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|[Nettime-nl] JVE Newsletter 56|
Jan van Eyck Newsletter No. 56 June 2009 __________ Contents News +Kristin Posehn wins Hermine van Bers Expressive Arts Prize, edition Maastricht
Events +The stone road. (On track. Off track. Memorising the mid-world. Walking the fifth-space)
+ Imaginary property: Intervention #4 + Versus Laboratory: Dariush Moaven Doust + CLiC: Object day +After 1968: The vertigo of the immanent. The meanings of immanence in Deleuze’s philosophy
+ CLiC: Passion for the Real +After 1968: Invention. ‘From capital–labor to capital–life’ by M. Lazzarato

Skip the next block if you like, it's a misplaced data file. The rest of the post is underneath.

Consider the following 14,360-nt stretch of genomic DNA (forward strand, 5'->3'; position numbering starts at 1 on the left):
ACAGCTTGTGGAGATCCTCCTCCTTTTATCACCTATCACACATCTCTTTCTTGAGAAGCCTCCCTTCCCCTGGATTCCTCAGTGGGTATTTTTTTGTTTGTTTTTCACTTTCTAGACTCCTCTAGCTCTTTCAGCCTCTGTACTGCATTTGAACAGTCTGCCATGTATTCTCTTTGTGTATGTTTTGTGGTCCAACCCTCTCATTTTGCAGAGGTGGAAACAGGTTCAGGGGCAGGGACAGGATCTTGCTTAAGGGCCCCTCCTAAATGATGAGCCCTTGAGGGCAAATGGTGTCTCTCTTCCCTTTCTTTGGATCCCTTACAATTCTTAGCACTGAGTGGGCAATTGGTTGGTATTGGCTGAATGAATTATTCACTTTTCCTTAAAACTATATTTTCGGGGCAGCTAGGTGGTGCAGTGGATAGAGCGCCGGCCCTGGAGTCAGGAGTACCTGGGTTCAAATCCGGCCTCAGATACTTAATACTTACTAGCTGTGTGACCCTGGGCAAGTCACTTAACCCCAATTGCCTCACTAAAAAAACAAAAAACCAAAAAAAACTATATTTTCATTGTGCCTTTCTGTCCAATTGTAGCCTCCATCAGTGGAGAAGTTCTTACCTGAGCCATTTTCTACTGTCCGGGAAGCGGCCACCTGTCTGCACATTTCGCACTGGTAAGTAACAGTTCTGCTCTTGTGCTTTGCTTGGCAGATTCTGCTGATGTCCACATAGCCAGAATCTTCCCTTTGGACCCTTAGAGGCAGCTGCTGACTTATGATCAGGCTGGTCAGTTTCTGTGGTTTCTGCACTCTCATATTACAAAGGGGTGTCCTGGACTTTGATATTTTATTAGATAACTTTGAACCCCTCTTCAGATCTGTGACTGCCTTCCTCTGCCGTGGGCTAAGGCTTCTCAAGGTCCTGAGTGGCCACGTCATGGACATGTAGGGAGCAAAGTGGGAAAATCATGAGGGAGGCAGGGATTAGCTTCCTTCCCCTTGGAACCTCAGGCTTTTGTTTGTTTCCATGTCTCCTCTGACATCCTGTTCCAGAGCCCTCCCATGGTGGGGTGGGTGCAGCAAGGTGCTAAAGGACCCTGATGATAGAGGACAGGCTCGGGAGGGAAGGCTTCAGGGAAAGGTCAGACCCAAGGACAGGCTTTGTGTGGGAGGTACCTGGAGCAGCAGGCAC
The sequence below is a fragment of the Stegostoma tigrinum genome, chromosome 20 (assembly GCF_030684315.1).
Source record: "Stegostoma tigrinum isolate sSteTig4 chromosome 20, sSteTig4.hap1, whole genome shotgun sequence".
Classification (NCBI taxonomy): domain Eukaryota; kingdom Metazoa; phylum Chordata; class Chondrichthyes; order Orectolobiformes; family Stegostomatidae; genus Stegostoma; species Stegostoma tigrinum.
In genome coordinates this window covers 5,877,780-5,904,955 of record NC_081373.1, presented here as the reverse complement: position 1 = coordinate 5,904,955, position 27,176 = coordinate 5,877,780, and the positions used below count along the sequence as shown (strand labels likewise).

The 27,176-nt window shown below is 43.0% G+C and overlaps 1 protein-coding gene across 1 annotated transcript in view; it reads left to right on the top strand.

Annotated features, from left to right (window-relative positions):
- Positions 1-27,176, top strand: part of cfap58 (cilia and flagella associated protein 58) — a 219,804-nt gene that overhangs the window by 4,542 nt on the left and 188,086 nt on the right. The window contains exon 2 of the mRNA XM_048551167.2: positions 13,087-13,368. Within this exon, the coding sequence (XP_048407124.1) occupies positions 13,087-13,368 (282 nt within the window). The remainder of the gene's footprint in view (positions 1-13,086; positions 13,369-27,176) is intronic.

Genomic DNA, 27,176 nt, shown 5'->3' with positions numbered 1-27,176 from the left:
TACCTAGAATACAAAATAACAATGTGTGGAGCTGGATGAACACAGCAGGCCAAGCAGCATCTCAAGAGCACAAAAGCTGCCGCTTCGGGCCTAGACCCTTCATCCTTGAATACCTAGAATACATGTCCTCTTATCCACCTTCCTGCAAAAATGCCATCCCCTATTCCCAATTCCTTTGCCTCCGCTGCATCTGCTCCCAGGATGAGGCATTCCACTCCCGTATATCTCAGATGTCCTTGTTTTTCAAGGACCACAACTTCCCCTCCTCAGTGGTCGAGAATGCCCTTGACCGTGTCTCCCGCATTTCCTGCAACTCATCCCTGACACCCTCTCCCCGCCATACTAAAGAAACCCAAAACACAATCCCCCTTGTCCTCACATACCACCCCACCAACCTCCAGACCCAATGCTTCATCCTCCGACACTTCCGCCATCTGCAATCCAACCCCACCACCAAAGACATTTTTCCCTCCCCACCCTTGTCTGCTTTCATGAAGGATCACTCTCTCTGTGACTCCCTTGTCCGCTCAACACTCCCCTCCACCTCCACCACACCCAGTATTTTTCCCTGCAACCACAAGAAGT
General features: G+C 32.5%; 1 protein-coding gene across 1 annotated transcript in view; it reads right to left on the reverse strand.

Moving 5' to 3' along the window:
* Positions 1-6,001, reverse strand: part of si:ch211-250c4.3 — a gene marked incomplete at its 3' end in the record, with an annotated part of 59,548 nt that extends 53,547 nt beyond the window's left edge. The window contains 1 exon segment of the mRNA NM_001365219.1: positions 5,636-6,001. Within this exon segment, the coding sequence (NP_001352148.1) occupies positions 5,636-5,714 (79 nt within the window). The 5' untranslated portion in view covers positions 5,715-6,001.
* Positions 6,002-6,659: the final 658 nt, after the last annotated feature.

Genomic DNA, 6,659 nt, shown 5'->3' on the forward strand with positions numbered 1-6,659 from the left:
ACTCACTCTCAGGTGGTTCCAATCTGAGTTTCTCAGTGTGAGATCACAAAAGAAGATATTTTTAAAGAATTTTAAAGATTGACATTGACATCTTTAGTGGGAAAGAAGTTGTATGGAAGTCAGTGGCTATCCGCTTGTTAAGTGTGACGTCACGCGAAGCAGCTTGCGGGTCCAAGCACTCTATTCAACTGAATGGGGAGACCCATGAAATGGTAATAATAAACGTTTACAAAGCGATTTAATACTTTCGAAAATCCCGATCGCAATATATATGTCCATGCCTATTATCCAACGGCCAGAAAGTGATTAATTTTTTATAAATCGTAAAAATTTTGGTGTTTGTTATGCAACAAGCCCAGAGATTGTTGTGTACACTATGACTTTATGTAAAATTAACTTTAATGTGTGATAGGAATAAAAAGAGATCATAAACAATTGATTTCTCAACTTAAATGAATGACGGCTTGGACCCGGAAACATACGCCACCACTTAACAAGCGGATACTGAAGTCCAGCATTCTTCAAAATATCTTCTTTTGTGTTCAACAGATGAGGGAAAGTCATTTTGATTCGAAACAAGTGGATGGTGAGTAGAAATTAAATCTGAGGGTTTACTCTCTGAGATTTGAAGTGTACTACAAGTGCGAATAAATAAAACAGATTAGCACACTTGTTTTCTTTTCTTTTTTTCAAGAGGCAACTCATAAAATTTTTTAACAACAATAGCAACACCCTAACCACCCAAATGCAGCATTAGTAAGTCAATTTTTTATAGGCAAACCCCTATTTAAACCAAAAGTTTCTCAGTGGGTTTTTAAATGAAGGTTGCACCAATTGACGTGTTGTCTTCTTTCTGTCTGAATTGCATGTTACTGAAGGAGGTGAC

+ Anselm Franke + Nothing is closed + Imaginary property: Intervention #5 __________ News +Kristin Posehn wins Hermine van Bers Expressive Arts Prize, edition Maastricht At the opening of the 10th KunstTour on Thursday 21 May, Kristin Posehn, researcher Fine Art, received the Hermine van Bers Expressive Arts Prize from the hands of Alderman for Culture Jean Jacobs. Quote from the jury report: “The jury commends the winner for her strong and monumental imagery. Thus she shows that Maastricht is a city where artists can achieve a high level of development. The work engenders curiosity and possesses intelligence as well as a great degree of quality; as such, it connects with the contemporary international art practice. Kristin Posehn comes to the fore as an artist with a special place in this context and as someone for whom the future holds a lot in store.” According to the jury, projects like these ‘emphasize the position of artists in productive environments like the Jan van Eyck Academy’. The jury, comprising Guus Beumer, Paula van den Bosch, Peter Fransman, Meyke Houben and Catharien Romijn, chose Posehn out of three nominated artists. The other nominees were Martijn Lucas van Erp and Alien Oosting. The Hermine van Bers Expressive Arts Prize was set up by the Hermine van Bers Foundation. Since 2006, this foundation means to support young, talented artists, among other things by organising this annual art prize. The prize is awarded alternately to an artist from Leiden and Maastricht. The prize consists of an amount of money and a medal designed by Lucie Leene, in a case designed by Floor Spigt.